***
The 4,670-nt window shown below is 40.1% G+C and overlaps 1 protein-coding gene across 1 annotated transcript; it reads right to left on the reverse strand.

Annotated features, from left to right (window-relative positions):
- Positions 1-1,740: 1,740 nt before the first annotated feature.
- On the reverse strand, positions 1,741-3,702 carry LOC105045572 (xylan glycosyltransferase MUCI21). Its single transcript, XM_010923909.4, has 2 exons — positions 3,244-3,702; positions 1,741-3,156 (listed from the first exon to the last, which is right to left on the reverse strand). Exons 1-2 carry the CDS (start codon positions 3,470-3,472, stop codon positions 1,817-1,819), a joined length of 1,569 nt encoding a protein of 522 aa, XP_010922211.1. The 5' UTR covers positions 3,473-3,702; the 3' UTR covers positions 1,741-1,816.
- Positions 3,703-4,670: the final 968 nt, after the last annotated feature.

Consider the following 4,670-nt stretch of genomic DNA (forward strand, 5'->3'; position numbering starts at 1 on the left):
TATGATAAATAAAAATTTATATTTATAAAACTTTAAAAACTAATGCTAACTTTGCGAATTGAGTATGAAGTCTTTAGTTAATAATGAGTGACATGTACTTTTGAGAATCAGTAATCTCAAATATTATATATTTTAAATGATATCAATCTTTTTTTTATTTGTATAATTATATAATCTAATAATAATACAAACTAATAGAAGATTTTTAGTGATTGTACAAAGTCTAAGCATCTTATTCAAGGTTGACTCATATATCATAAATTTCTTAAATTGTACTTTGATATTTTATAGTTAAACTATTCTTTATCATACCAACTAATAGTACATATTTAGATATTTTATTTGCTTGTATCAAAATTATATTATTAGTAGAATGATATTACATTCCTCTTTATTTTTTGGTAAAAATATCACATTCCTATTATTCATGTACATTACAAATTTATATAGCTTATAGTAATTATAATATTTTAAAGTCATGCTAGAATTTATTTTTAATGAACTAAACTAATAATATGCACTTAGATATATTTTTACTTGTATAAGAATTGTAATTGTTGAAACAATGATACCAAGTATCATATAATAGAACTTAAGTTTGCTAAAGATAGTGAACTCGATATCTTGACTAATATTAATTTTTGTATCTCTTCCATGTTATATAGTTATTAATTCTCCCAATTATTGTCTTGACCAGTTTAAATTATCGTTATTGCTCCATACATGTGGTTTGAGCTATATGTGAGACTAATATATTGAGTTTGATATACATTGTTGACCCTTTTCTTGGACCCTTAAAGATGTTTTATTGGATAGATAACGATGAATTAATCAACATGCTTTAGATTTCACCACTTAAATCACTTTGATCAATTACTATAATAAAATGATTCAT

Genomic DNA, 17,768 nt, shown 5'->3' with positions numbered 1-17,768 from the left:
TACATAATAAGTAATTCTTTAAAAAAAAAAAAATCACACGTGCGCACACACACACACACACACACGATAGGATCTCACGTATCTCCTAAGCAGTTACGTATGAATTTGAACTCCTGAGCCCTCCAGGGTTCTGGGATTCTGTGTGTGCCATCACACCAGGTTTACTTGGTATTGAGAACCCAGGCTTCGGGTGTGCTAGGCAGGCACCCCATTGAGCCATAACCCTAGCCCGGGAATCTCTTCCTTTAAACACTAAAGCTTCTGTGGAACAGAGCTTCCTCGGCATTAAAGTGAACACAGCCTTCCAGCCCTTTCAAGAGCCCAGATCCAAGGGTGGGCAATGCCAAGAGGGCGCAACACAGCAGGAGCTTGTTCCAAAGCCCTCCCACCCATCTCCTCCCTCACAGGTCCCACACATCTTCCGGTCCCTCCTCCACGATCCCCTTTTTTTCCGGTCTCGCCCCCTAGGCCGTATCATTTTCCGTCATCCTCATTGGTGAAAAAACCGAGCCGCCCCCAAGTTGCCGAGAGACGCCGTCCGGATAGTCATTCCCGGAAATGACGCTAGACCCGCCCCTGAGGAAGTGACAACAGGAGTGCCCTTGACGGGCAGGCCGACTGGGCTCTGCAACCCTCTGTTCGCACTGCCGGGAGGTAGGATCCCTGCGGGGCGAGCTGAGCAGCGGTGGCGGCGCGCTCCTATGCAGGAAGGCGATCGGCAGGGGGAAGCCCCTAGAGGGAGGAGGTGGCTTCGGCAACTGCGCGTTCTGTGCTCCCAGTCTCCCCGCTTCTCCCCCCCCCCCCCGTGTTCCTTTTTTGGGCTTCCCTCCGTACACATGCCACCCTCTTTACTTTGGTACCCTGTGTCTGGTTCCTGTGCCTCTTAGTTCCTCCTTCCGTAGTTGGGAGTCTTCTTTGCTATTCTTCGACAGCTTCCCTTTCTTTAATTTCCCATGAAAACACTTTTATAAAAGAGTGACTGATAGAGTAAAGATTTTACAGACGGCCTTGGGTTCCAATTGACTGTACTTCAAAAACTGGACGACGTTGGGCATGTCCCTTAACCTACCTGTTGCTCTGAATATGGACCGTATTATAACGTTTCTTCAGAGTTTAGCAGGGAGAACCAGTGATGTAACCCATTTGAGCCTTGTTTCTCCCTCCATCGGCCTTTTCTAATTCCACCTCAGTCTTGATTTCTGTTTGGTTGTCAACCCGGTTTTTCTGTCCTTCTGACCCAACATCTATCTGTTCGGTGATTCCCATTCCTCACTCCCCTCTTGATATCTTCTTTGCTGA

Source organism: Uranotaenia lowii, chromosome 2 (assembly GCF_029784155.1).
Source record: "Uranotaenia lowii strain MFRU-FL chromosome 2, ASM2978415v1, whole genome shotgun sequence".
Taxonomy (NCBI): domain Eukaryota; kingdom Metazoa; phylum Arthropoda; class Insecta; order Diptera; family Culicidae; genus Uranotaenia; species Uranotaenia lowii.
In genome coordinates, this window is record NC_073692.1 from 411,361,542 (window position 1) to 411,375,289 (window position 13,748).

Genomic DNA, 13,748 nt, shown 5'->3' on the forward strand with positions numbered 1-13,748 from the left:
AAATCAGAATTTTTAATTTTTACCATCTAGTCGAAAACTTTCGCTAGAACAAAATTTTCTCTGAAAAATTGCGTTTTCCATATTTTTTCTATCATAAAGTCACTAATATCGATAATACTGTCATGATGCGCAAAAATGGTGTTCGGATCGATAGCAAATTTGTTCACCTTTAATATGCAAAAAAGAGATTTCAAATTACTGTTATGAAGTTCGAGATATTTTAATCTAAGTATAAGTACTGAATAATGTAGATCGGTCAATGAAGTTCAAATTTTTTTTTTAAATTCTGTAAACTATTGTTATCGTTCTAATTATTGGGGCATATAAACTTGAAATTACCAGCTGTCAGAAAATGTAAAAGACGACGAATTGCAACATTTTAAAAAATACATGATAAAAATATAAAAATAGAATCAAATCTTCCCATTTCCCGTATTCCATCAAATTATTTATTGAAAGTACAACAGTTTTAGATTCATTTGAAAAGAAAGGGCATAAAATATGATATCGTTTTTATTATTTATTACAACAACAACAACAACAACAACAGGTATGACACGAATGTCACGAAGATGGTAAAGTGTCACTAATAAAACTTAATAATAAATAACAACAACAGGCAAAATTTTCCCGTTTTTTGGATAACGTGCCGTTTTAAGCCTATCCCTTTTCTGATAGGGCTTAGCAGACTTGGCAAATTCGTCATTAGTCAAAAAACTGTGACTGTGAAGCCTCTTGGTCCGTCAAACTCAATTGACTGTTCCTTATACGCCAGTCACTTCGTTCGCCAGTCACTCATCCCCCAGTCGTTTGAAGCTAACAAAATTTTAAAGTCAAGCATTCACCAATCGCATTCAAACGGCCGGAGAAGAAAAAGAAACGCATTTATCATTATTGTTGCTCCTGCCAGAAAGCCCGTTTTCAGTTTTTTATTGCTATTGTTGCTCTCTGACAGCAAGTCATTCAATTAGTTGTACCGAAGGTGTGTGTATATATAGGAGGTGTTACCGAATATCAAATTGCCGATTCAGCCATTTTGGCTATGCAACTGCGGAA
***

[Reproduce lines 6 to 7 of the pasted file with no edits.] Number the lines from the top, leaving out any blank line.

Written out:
Consider the following 4,670-nt stretch of genomic DNA (forward strand, 5'->3'; position numbering starts at 1 on the left):
TATGATAAATAAAAATTTATATTTATAAAACTTTAAAAACTAATGCTAACTTTGCGAATTGAGTATGAAGTCTTTAGTTAATAATGAGTGACATGTACTTTTGAGAATCAGTAATCTCAAATATTATATATTTTAAATGATATCAATCTTTTTTTTATTTGTATAATTATATAATCTAATAATAATACAAACTAATAGAAGATTTTTAGTGATTGTACAAAGTCTAAGCATCTTATTCAAGGTTGACTCATATATCATAAATTTCTTAAATTGTACTTTGATATTTTATAGTTAAACTATTCTTTATCATACCAACTAATAGTACATATTTAGATATTTTATTTGCTTGTATCAAAATTATATTATTAGTAGAATGATATTACATTCCTCTTTATTTTTTGGTAAAAATATCACATTCCTATTATTCATGTACATTACAAATTTATATAGCTTATAGTAATTATAATATTTTAAAGTCATGCTAGAATTTATTTTTAATGAACTAAACTAATAATATGCACTTAGATATATTTTTACTTGTATAAGAATTGTAATTGTTGAAACAATGATACCAAGTATCATATAATAGAACTTAAGTTTGCTAAAGATAGTGAACTCGATATCTTGACTAATATTAATTTTTGTATCTCTTCCATGTTATATAGTTATTAATTCTCCCAATTATTGTCTTGACCAGTTTAAATTATCGTTATTGCTCCATACATGTGGTTTGAGCTATATGTGAGACTAATATATTGAGTTTGATATACATTGTTGACCCTTTTCTTGGACCCTTAAAGATGTTTTATTGGATAGATAACGATGAATTAATCAACATGCTTTAGATTTCACCACTTAAATCACTTTGATCAATTACTATAATAAAATGATTCAT